Fascinating reading–maybe we don’t like to see ourselves so utterly deposed…
I love it when artists use natural surfaces in innovative ways. Ray Bartkus makes water into a screen space. Or a life-size immersive pop-up book.
Wired.uk reports that “Nasa turns to geckos for ‘ultimate stickiness’ climbing space robots.” And why wouldn’t they?!
Fascinating approach to underwater wildlife monitoring, detailed in Popular Science: “One study published in Marine Ecology Progress Series found that a single low-frequency recorder might be enough to monitor the populations of fish and other aquatic life living on a reef. The small instrument could be deployed at reefs all over the world, recording information […]
This is a disturbing report.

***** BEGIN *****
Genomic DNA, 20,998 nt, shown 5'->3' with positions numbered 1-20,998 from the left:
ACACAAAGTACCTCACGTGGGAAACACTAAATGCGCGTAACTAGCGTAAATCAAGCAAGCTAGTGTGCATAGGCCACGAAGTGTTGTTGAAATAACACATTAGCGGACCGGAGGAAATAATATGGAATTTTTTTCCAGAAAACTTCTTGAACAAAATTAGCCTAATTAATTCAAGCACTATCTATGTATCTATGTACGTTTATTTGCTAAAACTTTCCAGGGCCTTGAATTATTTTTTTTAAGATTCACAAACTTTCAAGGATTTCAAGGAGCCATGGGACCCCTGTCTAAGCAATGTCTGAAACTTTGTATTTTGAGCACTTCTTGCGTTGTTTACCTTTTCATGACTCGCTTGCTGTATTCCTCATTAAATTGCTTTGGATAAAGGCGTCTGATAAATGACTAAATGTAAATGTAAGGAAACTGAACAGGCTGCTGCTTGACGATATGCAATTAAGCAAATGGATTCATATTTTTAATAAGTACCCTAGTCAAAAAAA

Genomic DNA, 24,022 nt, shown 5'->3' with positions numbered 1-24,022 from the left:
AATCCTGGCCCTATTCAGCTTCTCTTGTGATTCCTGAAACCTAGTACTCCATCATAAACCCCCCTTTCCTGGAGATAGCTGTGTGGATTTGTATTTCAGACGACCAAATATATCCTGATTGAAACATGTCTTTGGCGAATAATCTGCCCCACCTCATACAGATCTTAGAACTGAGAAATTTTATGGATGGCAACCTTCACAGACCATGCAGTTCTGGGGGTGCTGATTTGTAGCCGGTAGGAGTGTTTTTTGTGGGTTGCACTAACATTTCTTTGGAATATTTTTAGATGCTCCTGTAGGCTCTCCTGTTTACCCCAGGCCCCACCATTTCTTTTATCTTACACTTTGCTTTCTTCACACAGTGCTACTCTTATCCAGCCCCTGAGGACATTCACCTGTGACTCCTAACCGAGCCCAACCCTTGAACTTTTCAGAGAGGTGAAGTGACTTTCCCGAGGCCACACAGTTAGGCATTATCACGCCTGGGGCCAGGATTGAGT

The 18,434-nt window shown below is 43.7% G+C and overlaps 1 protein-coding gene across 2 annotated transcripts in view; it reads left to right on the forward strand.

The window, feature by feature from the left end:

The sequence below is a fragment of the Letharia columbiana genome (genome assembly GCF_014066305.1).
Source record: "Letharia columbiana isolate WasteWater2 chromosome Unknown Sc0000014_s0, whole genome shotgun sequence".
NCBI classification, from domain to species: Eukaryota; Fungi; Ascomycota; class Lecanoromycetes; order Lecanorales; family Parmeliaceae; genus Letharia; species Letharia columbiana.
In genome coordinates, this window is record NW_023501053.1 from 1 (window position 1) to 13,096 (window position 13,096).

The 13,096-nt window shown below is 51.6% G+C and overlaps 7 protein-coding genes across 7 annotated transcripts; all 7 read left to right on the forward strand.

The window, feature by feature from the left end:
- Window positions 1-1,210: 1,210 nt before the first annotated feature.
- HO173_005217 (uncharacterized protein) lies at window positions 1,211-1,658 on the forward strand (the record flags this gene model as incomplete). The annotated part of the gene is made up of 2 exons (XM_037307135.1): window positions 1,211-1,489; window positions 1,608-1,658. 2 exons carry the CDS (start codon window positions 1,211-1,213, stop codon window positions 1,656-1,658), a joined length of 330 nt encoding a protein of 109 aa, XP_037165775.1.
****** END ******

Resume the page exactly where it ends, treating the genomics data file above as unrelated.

Like cell phone towers disguised as pine trees, the cactuses used to read license plates in Arizona attempt to blend natural features with civic infrastructure.
Duchamp’s “Étant donnés,” composed of a naked lady collapsed against a lurid natural palette (the gas lamp she holds proves (perhaps) she is not a corpse), combines the technology of the peepshow with the lush colors of the panorama and functions as a striking VR precursor.
Interesting to see that simulations of natural landscapes are still happening with vr tech. (Simon Robertson’s “Dream Realm 1” (2014)).
Mesmerizing image by Simon Roberston
An excellent resource on the MLA commons.